Saudi females have voted and run for office for the first time in History during Saturday’s municipal elections.
The step for a more democratic country was widely covered and praised throughout worldwide media. The Telegraph reported that the election ‘marked an important step forward’.
According to BBC’s report, a total of 978 women registered as candidates, alongside 5,938 men. And Officials have said about 130,000 women had registered to vote in Saturday’s poll, compared with 1.35 million men.
In order to understand what this change means for those living in the country, I spoke to Saudi women.
But what do Saudi females feel about this move?
A Saudi female artist who didn’t want to be named shared her views on the votes:
“I didn’t participate in the voting; to be honest there wasn’t much awareness about the voting process for women. For me, it doesn’t make that much of a difference as to who is the town council because you never see the results of it. I know it sounds like a big deal but it actually isn’t such a big deal, we’re not living in a democratic country for voting to matter”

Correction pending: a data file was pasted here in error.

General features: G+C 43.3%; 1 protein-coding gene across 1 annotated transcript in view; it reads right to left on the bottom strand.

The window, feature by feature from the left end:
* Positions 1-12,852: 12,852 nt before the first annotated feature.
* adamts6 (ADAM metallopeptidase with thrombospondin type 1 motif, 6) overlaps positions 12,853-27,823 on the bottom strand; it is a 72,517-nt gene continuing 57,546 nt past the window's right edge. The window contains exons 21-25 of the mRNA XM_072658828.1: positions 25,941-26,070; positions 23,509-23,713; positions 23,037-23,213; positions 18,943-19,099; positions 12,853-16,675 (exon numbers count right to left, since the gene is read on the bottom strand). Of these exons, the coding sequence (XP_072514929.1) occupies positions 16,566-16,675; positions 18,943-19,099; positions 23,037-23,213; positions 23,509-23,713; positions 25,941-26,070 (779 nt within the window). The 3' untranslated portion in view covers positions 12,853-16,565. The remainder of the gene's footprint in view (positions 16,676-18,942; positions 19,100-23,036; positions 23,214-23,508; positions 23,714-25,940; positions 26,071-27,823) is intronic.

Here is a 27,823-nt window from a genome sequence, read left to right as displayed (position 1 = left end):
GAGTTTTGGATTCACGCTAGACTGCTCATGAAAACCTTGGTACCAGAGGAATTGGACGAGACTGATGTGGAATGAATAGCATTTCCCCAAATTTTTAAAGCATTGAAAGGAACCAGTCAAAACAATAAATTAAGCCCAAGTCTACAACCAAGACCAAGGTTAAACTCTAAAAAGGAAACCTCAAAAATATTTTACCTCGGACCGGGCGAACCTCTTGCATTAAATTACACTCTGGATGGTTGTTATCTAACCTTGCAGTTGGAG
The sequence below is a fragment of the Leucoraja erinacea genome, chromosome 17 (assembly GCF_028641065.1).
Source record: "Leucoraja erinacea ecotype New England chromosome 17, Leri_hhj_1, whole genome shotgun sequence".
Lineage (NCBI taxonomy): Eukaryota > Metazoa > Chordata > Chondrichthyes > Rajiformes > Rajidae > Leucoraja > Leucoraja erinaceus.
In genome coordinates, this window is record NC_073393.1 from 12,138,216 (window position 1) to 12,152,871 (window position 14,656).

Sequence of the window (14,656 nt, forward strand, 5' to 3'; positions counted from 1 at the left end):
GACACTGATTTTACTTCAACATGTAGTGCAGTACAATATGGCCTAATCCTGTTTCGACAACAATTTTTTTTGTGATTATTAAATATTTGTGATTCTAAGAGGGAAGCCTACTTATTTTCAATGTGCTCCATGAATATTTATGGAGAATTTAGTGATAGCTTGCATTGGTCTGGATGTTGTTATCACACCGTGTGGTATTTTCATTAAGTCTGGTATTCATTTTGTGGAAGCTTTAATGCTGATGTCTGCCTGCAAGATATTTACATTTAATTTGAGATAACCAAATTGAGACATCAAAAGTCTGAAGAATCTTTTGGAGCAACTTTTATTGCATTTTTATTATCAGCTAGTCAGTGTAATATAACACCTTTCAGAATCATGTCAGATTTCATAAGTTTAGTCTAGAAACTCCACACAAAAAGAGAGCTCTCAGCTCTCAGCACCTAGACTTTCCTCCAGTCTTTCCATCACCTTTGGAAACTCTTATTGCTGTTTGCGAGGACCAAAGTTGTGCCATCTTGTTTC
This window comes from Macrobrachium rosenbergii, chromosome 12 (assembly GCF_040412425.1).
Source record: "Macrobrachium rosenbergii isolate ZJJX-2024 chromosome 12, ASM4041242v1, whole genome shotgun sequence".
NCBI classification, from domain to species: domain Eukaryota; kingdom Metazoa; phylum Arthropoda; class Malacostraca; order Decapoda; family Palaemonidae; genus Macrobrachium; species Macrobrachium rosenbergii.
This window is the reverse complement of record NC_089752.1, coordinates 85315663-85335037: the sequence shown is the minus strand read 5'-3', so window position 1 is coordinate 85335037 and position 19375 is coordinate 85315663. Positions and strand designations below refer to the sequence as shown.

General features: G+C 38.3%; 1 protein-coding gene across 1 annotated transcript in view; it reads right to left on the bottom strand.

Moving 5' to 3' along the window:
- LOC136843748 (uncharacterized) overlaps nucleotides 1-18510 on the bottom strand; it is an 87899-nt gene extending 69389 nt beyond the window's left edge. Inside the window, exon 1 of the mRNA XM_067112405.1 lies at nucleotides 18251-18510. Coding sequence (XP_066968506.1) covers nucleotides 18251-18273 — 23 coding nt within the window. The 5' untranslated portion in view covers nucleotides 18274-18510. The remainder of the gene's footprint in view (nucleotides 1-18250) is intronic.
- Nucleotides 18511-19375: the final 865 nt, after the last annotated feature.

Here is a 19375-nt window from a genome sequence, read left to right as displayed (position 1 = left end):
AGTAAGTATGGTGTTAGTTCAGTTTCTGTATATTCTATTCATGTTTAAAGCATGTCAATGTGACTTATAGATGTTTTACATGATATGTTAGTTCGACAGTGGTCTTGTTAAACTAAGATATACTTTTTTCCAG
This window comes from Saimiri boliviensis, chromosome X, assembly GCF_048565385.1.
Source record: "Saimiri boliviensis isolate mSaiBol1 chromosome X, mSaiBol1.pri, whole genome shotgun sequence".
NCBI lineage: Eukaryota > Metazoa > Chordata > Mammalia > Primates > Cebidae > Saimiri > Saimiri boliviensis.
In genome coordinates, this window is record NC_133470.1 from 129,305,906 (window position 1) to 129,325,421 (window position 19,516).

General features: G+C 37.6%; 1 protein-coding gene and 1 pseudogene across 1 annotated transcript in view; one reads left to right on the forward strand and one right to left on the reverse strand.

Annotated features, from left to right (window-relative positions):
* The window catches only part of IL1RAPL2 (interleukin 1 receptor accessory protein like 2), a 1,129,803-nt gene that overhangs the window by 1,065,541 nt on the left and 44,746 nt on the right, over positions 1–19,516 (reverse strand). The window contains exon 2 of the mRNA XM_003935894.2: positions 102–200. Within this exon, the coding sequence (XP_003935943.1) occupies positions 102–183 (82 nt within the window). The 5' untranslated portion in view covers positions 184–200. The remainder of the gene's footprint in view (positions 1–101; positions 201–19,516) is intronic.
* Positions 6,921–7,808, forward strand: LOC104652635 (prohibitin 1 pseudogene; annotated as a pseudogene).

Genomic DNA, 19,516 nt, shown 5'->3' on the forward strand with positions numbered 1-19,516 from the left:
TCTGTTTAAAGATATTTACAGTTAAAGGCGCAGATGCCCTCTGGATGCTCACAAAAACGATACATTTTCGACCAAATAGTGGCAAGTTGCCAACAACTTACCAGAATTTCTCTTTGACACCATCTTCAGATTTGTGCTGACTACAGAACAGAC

Saudi Arabian females that I spoke to feel that the government need to prioritise on more important changes such as ‘the male guardian aspect’. They believe that they should be able to process their official documents without the consent of a male.
Women who are also prohibited from driving were brought to the polling stations with male guardians. Under the strict Sunni regime, females in Saudi Arabia face other constraints such as segregation.
Another question that has arisen is as to how those elected females will work around restrictions. According to BBC’s report their plans are to use social media to keep in touch with the public.
Whilst the votes were a spark of hope for those aspiring for a more democratic country, the vast majority of females remain concerned for the boundaries on their freedom.